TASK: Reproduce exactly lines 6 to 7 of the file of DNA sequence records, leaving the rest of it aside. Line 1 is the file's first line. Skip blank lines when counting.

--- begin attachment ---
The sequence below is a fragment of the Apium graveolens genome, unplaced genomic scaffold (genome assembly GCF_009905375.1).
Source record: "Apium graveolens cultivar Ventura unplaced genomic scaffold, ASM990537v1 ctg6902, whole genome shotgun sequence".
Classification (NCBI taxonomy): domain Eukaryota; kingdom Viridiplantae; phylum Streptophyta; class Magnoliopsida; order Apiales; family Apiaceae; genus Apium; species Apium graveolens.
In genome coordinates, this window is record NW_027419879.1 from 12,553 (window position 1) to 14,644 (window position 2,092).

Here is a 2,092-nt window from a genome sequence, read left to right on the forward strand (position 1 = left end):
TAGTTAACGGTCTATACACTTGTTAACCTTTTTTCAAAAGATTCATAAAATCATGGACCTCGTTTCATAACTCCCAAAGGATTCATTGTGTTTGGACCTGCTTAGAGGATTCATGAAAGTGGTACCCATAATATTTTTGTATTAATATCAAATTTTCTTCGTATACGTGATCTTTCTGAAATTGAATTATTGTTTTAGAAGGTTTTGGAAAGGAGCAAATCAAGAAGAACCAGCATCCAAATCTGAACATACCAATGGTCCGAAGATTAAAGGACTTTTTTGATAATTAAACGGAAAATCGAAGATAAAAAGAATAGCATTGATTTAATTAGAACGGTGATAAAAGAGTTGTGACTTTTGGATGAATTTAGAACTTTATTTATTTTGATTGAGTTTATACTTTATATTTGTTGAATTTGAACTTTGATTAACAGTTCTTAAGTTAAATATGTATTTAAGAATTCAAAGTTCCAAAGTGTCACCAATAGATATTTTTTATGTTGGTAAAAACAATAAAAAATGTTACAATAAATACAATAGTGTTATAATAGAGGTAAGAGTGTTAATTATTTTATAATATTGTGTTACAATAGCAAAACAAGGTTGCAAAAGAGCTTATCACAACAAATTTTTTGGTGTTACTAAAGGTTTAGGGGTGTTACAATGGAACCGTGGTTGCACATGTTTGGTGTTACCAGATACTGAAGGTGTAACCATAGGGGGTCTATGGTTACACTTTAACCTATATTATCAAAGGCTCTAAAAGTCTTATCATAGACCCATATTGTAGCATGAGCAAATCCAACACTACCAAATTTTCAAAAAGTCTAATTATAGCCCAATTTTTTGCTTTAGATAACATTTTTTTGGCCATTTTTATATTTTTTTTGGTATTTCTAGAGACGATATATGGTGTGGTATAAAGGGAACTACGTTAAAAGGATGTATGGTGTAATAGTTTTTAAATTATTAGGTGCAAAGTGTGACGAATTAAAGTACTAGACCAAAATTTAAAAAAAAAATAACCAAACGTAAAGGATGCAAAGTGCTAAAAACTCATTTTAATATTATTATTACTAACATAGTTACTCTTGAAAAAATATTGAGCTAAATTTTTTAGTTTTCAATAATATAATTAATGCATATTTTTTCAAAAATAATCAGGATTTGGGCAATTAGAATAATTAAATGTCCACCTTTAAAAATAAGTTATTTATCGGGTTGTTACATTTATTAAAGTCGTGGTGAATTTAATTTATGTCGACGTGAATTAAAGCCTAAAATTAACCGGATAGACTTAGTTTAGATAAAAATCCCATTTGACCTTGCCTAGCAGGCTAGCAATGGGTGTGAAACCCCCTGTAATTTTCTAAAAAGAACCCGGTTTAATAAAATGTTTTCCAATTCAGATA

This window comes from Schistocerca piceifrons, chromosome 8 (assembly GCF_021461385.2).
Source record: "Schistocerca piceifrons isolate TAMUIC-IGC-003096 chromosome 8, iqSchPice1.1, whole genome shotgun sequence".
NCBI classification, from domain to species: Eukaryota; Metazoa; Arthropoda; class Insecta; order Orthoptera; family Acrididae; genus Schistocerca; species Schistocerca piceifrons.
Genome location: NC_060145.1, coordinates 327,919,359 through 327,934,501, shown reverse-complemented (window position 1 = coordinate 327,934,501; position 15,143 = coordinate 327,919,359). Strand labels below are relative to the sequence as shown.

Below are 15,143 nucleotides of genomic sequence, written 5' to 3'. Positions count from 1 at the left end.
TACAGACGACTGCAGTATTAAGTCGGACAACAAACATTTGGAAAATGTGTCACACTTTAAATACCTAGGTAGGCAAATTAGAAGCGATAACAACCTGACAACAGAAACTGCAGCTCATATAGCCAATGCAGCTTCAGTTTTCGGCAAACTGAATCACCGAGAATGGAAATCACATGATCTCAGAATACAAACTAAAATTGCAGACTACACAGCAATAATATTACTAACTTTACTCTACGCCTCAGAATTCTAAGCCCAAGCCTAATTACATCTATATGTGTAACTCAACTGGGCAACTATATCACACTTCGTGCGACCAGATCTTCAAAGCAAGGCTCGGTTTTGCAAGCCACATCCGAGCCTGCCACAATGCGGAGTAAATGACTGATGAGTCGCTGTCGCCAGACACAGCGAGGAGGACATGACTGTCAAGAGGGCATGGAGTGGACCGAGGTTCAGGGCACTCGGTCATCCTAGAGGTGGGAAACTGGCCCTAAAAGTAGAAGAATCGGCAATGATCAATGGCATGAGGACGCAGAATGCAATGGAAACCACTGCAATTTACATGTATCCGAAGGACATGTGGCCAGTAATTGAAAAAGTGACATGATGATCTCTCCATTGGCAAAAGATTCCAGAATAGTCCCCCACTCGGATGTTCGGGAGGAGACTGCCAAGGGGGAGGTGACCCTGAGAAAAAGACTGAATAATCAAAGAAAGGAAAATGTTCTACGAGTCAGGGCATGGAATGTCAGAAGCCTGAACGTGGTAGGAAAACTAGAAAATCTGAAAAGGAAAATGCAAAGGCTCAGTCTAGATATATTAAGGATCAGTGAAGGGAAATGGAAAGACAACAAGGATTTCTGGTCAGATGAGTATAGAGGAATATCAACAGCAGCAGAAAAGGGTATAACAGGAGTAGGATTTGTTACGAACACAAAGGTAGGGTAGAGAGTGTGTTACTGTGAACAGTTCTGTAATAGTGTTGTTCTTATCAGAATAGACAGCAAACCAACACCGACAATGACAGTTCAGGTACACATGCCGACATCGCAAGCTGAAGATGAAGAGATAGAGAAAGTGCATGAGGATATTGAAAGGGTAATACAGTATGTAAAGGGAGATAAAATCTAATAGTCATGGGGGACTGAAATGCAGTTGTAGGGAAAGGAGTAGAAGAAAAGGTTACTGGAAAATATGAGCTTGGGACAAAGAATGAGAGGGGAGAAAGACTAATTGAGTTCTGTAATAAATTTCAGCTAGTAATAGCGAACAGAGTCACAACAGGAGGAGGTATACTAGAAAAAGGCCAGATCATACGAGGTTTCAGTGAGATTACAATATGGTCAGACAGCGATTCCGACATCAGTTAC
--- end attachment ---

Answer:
TAGTTAACGGTCTATACACTTGTTAACCTTTTTTCAAAAGATTCATAAAATCATGGACCTCGTTTCATAACTCCCAAAGGATTCATTGTGTTTGGACCTGCTTAGAGGATTCATGAAAGTGGTACCCATAATATTTTTGTATTAATATCAAATTTTCTTCGTATACGTGATCTTTCTGAAATTGAATTATTGTTTTAGAAGGTTTTGGAAAGGAGCAAATCAAGAAGAACCAGCATCCAAATCTGAACATACCAATGGTCCGAAGATTAAAGGACTTTTTTGATAATTAAACGGAAAATCGAAGATAAAAAGAATAGCATTGATTTAATTAGAACGGTGATAAAAGAGTTGTGACTTTTGGATGAATTTAGAACTTTATTTATTTTGATTGAGTTTATACTTTATATTTGTTGAATTTGAACTTTGATTAACAGTTCTTAAGTTAAATATGTATTTAAGAATTCAAAGTTCCAAAGTGTCACCAATAGATATTTTTTATGTTGGTAAAAACAATAAAAAATGTTACAATAAATACAATAGTGTTATAATAGAGGTAAGAGTGTTAATTATTTTATAATATTGTGTTACAATAGCAAAACAAGGTTGCAAAAGAGCTTATCACAACAAATTTTTTGGTGTTACTAAAGGTTTAGGGGTGTTACAATGGAACCGTGGTTGCACATGTTTGGTGTTACCAGATACTGAAGGTGTAACCATAGGGGGTCTATGGTTACACTTTAACCTATATTATCAAAGGCTCTAAAAGTCTTATCATAGACCCATATTGTAGCATGAGCAAATCCAACACTACCAAATTTTCAAAAAGTCTAATTATAGCCCAATTTTTTGCTTTAGATAACATTTTTTTGGCCATTTTTATATTTTTTTTGGTATTTCTAGAGACGATATATGGTGTGGTATAAAGGGAACTACGTTAAAAGGATGTATGGTGTAATAGTTTTTAAATTATTAGGTGCAAAGTGTGACGAATTAAAGTACTAGACCAAAATTTAAAAAAAAAATAACCAAACGTAAAGGATGCAAAGTGCTAAAAACTCATTTTAATATTATTATTACTAACATAGTTACTCTTGAAAAAATATTGAGCTAAATTTTTTAGTTTTCAATAATATAATTAATGCATATTTTTTCAAAAATAATCAGGATTTGGGCAATTAGAATAATTAAATGTCCACCTTTAAAAATAAGTTATTTATCGGGTTGTTACATTTATTAAAGTCGTGGTGAATTTAATTTATGTCGACGTGAATTAAAGCCTAAAATTAACCGGATAGACTTAGTTTAGATAAAAATCCCATTTGACCTTGCCTAGCAGGCTAGCAATGGGTGTGAAACCCCCTGTAATTTTCTAAAAAGAACCCGGTTTAATAAAATGTTTTCCAATTCAGATA

This window comes from Schistocerca piceifrons, chromosome 8 (assembly GCF_021461385.2).